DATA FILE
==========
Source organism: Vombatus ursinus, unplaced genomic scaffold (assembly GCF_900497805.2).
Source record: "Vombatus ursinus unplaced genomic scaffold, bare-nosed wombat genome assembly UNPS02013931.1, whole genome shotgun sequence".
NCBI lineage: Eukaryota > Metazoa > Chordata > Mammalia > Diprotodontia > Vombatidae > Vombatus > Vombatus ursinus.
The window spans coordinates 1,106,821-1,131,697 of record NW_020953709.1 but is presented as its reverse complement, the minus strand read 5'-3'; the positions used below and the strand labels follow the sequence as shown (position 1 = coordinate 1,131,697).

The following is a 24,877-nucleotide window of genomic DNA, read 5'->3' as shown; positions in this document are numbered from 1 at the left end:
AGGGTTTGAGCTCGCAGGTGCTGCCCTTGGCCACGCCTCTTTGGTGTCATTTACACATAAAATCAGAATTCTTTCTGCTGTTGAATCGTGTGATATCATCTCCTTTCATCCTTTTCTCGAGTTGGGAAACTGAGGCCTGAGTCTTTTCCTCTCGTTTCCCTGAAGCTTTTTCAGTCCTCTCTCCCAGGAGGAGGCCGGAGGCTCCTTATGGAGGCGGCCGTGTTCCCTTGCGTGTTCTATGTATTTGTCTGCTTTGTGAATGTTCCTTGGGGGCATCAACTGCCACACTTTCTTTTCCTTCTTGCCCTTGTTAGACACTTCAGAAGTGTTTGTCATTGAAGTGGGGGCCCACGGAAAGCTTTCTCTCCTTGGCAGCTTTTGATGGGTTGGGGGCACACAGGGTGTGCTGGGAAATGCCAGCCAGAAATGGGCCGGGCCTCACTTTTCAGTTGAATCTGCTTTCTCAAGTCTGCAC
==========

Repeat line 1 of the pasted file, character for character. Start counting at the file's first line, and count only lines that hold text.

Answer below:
Source organism: Vombatus ursinus, unplaced genomic scaffold (assembly GCF_900497805.2).